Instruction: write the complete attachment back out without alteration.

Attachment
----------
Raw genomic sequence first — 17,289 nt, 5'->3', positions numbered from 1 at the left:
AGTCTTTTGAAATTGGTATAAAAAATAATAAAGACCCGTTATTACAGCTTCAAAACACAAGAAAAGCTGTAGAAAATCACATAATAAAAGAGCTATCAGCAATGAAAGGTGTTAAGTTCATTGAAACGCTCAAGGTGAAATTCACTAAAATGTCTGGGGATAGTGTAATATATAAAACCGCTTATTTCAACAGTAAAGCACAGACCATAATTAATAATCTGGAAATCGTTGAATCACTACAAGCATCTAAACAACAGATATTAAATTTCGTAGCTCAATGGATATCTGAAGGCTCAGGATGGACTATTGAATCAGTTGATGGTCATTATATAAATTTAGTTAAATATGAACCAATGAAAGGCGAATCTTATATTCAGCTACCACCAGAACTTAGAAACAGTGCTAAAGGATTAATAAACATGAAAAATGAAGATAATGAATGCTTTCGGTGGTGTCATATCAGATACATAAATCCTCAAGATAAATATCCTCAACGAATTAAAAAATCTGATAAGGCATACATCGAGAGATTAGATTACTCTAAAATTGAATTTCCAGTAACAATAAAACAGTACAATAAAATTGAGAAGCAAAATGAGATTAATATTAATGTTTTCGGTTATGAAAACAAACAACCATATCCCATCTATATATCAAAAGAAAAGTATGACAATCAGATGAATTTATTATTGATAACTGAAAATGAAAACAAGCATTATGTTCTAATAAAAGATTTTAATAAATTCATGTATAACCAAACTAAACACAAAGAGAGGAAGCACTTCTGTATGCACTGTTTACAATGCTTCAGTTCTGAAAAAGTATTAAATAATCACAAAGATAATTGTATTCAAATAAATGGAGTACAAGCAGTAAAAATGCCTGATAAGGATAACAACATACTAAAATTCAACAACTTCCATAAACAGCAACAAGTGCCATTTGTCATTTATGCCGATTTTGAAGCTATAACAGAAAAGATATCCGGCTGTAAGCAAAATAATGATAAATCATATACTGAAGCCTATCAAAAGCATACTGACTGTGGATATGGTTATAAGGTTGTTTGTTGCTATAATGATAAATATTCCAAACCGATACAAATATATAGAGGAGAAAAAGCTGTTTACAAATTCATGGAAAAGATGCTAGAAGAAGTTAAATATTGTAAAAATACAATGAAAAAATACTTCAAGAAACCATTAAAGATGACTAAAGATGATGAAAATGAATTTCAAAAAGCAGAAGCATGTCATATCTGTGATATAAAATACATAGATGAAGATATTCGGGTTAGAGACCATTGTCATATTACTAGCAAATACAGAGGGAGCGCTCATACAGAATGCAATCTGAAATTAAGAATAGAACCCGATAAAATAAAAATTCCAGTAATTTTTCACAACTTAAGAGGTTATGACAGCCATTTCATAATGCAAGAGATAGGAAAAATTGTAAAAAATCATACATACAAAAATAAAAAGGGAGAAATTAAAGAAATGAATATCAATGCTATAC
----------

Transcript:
Raw genomic sequence first — 17,289 nt, 5'->3', positions numbered from 1 at the left:
AGTCTTTTGAAATTGGTATAAAAAATAATAAAGACCCGTTATTACAGCTTCAAAACACAAGAAAAGCTGTAGAAAATCACATAATAAAAGAGCTATCAGCAATGAAAGGTGTTAAGTTCATTGAAACGCTCAAGGTGAAATTCACTAAAATGTCTGGGGATAGTGTAATATATAAAACCGCTTATTTCAACAGTAAAGCACAGACCATAATTAATAATCTGGAAATCGTTGAATCACTACAAGCATCTAAACAACAGATATTAAATTTCGTAGCTCAATGGATATCTGAAGGCTCAGGATGGACTATTGAATCAGTTGATGGTCATTATATAAATTTAGTTAAATATGAACCAATGAAAGGCGAATCTTATATTCAGCTACCACCAGAACTTAGAAACAGTGCTAAAGGATTAATAAACATGAAAAATGAAGATAATGAATGCTTTCGGTGGTGTCATATCAGATACATAAATCCTCAAGATAAATATCCTCAACGAATTAAAAAATCTGATAAGGCATACATCGAGAGATTAGATTACTCTAAAATTGAATTTCCAGTAACAATAAAACAGTACAATAAAATTGAGAAGCAAAATGAGATTAATATTAATGTTTTCGGTTATGAAAACAAACAACCATATCCCATCTATATATCAAAAGAAAAGTATGACAATCAGATGAATTTATTATTGATAACTGAAAATGAAAACAAGCATTATGTTCTAATAAAAGATTTTAATAAATTCATGTATAACCAAACTAAACACAAAGAGAGGAAGCACTTCTGTATGCACTGTTTACAATGCTTCAGTTCTGAAAAAGTATTAAATAATCACAAAGATAATTGTATTCAAATAAATGGAGTACAAGCAGTAAAAATGCCTGATAAGGATAACAACATACTAAAATTCAACAACTTCCATAAACAGCAACAAGTGCCATTTGTCATTTATGCCGATTTTGAAGCTATAACAGAAAAGATATCCGGCTGTAAGCAAAATAATGATAAATCATATACTGAAGCCTATCAAAAGCATACTGACTGTGGATATGGTTATAAGGTTGTTTGTTGCTATAATGATAAATATTCCAAACCGATACAAATATATAGAGGAGAAAAAGCTGTTTACAAATTCATGGAAAAGATGCTAGAAGAAGTTAAATATTGTAAAAATACAATGAAAAAATACTTCAAGAAACCATTAAAGATGACTAAAGATGATGAAAATGAATTTCAAAAAGCAGAAGCATGTCATATCTGTGATATAAAATACATAGATGAAGATATTCGGGTTAGAGACCATTGTCATATTACTAGCAAATACAGAGGGAGCGCTCATACAGAATGCAATCTGAAATTAAGAATAGAACCCGATAAAATAAAAATTCCAGTAATTTTTCACAACTTAAGAGGTTATGACAGCCATTTCATAATGCAAGAGATAGGAAAAATTGTAAAAAATCATACATACAAAAATAAAAAGGGAGAAATTAAAGAAATGAATATCAATGCTATAC